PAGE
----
Today, very little has changed in this scene. The house is still standing, and it is now the centerpiece of the Harriet Beecher Stowe Center, which offers guided tours of the home. The organization also owns the house on the right, which is now known as the Katharine Seymour Day House. It now houses administrative offices, along with a research library. Although not visible in this scene, the Mark Twain House is also still standing, and it is located directly behind the Stowe House. It is operated by a separate organization, but it is also open to the public for tours. Because of their connections to two of the most important American writers of the 19th century, both of these homes are now listed as National Historic Landmarks, the highest level of recognition on the National Register of Historic Places.

Katharine Seymour Day House, Hartford, Connecticut

The house at the corner of Forest Street and Farmington Avenue in Hartford, around 1905. Image courtesy of the Library of Congress, Detroit Publishing Company Collection.

The house in 2018:

This house was built in 1884, and was designed by noted New York architect Francis H. Kimball. It features a variety of exterior colors and building materials, as was typical for Queen Ann-style homes of this period, including light-colored limestone and contrasting brownstone trim. Other common Queen Anne elements include an asymmetrical facade, along with a complex roof that is filled with an eclectic mix of gables and dormers. This style was particularly common in the United States during the 1880s and 1890s, with this house dating to the early part of that period.

The original owner of this house was Franklin Chamberlin, a lawyer who had once owned much of the land here at the corner of Forest Street and Farmington Avenue. In 1871, he had constructed a house just to the left of here, at 73 Forest Street, and in 1873 he sold it to Harriet Beecher Stowe. A year later, he sold another part of his land to Mark Twain, who constructed a house of his own on the property. However, Chamberlain retained the corner lot for himself, and subsequently built this house, which was flanked on either side by two of the country’s most celebrated authors.

Chamberlin died in 1896, but his widow Mary lived here in this house until her death in 1907. The next owner of the house was Willie Olcott Burr, the editor of the Hartford Times. His father, Alfred Edmund Burr, had been the editor of the newspaper for 60 years, and Willie began working for him as a teenager in 1861. The newspaper prospered under both father and son, and by the early 20th century it had the largest circulation of any paper in the state. Willie Burr moved into this house sometime in the early 1910s, and the 1920 census shows him living here with his wife Angie and two servants. He died only a year later, although Angie would continue to live here throughout the 1920s and 1930s.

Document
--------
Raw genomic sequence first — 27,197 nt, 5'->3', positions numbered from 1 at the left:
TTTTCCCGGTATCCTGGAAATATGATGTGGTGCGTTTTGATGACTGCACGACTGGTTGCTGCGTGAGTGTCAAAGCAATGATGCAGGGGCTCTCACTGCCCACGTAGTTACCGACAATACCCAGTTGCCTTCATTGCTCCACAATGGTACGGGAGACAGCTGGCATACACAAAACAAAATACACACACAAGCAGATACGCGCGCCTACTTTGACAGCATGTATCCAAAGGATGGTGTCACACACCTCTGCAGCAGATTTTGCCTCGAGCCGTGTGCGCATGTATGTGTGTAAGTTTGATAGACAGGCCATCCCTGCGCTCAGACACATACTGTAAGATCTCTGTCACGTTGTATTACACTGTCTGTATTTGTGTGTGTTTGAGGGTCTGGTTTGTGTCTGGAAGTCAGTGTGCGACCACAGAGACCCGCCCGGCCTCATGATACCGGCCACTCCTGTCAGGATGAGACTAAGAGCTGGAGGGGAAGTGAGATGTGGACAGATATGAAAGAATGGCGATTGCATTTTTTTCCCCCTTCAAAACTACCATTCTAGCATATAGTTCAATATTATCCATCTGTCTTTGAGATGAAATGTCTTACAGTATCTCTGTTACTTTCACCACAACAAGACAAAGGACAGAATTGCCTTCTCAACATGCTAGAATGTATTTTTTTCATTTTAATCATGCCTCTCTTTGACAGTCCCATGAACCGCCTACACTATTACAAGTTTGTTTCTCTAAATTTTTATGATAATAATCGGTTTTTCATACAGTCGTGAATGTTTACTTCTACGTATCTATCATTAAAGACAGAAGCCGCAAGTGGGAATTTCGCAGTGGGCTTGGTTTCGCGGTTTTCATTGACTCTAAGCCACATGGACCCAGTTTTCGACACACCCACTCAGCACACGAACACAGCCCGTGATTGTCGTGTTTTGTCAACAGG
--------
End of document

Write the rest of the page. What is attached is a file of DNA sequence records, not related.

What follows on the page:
In 1940, the house was purchased by Katharine Seymour Day, who was the grandniece of Harriet Beecher Stowe. She had previously purchased her great aunt’s former home next door, and in the late 1920s she led the effort to save the Mark Twain House, which was being threatened with demolition at the time. Her 1940 acquisition of this house helped to further preserve the neighborhood, and the house is still standing today, with few noticeable differences between the two photos. Along with the neighboring Stowe House, it is now part of the Harriet Beecher Stowe Center, and it serves as offices and as a research library for the organization.

Mark Twain House, Hartford, Connecticut

The Mark Twain House on Farmington Avenue in Hartford, around 1880. Image courtesy of the New York Public Library.

The house in 2018:

Samuel Clemens, better known by his pen name Mark Twain, was born and raised in Missouri, and he is probably best identified with the Mississippi River, where many of his works are set. However, Mark Twain actually spent much of his literary career in Hartford. He moved here in 1871, a year after his marriage to Olivia Langdon, and the couple initially rented a house here in the Nook Farm neighborhood. Mark Twain came to Hartford in part because it was the home of his publisher, Elisha Bliss. However, the city also enjoyed a thriving literary community, with prominent authors such as Charles Dudley Warner and Harriet Beecher Stowe also living in Nook Farm.